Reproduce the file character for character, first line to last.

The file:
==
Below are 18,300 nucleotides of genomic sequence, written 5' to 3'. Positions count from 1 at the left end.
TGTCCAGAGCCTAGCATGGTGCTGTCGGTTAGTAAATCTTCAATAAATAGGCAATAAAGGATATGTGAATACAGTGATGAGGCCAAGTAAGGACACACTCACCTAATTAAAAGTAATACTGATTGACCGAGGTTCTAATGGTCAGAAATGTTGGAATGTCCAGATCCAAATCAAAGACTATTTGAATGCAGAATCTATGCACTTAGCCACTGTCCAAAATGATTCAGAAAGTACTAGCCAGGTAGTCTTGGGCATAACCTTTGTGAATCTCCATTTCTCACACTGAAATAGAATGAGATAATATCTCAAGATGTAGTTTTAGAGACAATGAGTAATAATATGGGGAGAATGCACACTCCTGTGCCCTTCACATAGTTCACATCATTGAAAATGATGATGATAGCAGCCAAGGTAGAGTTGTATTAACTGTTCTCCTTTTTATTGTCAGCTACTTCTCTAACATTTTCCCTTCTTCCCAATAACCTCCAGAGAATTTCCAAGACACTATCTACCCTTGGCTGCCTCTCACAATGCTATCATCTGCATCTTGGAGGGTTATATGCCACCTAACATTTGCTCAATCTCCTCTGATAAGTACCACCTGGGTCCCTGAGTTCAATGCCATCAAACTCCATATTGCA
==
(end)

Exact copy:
Below are 18,300 nucleotides of genomic sequence, written 5' to 3'. Positions count from 1 at the left end.
TGTCCAGAGCCTAGCATGGTGCTGTCGGTTAGTAAATCTTCAATAAATAGGCAATAAAGGATATGTGAATACAGTGATGAGGCCAAGTAAGGACACACTCACCTAATTAAAAGTAATACTGATTGACCGAGGTTCTAATGGTCAGAAATGTTGGAATGTCCAGATCCAAATCAAAGACTATTTGAATGCAGAATCTATGCACTTAGCCACTGTCCAAAATGATTCAGAAAGTACTAGCCAGGTAGTCTTGGGCATAACCTTTGTGAATCTCCATTTCTCACACTGAAATAGAATGAGATAATATCTCAAGATGTAGTTTTAGAGACAATGAGTAATAATATGGGGAGAATGCACACTCCTGTGCCCTTCACATAGTTCACATCATTGAAAATGATGATGATAGCAGCCAAGGTAGAGTTGTATTAACTGTTCTCCTTTTTATTGTCAGCTACTTCTCTAACATTTTCCCTTCTTCCCAATAACCTCCAGAGAATTTCCAAGACACTATCTACCCTTGGCTGCCTCTCACAATGCTATCATCTGCATCTTGGAGGGTTATATGCCACCTAACATTTGCTCAATCTCCTCTGATAAGTACCACCTGGGTCCCTGAGTTCAATGCCATCAAACTCCATATTGCA